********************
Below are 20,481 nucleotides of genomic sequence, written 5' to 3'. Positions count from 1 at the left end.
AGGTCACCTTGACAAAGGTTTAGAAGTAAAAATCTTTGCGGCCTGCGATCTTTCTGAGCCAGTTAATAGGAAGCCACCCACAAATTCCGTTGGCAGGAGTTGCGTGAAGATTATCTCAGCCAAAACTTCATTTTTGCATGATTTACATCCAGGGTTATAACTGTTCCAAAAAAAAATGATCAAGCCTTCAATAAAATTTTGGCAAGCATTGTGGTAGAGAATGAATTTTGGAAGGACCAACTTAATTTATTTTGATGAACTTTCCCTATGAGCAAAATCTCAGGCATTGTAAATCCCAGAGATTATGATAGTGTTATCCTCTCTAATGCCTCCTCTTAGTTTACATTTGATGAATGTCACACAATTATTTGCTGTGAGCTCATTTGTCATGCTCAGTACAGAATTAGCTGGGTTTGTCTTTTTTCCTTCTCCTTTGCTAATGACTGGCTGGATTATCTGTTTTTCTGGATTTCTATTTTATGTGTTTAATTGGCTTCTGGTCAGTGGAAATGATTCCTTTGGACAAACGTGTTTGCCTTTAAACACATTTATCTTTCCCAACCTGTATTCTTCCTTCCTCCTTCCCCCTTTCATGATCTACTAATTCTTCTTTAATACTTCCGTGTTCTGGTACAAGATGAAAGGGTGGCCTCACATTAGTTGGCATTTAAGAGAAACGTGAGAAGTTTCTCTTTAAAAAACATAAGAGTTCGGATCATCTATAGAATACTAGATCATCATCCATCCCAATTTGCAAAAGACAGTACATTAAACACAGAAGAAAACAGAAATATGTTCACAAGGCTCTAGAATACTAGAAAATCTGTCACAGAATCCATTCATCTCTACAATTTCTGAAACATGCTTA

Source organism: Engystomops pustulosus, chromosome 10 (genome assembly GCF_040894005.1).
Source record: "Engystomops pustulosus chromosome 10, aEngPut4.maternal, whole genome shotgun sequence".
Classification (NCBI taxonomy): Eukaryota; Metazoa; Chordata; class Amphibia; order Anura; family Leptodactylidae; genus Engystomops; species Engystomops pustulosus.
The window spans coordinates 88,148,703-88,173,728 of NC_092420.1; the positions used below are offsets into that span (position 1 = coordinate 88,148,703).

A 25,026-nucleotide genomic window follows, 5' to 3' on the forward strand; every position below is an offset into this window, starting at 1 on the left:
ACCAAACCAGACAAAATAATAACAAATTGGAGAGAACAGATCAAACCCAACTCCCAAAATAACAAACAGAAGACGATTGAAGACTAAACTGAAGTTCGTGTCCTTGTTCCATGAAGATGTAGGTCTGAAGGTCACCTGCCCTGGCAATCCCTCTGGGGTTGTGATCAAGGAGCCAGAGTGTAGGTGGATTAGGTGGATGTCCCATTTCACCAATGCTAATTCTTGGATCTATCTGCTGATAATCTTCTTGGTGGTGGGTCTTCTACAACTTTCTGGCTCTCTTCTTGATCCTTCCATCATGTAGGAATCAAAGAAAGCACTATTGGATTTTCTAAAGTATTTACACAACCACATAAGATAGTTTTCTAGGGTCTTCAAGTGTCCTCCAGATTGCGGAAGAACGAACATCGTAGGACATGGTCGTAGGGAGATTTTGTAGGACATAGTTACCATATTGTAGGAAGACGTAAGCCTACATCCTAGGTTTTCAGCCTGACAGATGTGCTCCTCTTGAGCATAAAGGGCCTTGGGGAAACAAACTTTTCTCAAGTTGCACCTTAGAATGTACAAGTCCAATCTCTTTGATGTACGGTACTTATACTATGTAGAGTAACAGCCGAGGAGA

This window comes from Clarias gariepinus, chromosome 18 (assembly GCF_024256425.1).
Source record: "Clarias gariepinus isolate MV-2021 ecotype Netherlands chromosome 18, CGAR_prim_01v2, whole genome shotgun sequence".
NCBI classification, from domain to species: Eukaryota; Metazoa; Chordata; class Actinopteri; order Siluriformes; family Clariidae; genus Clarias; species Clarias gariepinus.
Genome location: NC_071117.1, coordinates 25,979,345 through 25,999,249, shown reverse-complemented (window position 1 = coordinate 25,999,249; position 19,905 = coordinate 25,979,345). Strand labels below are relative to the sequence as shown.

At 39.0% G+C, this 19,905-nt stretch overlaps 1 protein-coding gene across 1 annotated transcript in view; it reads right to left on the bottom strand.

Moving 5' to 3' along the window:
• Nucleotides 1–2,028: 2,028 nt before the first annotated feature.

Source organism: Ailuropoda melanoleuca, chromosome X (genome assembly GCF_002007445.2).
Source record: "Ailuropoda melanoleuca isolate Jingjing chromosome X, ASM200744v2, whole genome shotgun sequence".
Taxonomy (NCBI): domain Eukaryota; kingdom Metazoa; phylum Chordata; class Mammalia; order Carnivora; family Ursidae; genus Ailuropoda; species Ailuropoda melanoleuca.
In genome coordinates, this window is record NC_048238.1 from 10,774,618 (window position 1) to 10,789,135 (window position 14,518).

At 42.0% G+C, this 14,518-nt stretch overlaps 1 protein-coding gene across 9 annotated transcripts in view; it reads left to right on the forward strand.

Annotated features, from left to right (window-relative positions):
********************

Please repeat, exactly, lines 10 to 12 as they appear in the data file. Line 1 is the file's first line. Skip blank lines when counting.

Source record: "Clarias gariepinus isolate MV-2021 ecotype Netherlands chromosome 18, CGAR_prim_01v2, whole genome shotgun sequence".
NCBI classification, from domain to species: Eukaryota; Metazoa; Chordata; class Actinopteri; order Siluriformes; family Clariidae; genus Clarias; species Clarias gariepinus.
Genome location: NC_071117.1, coordinates 25,979,345 through 25,999,249, shown reverse-complemented (window position 1 = coordinate 25,999,249; position 19,905 = coordinate 25,979,345). Strand labels below are relative to the sequence as shown.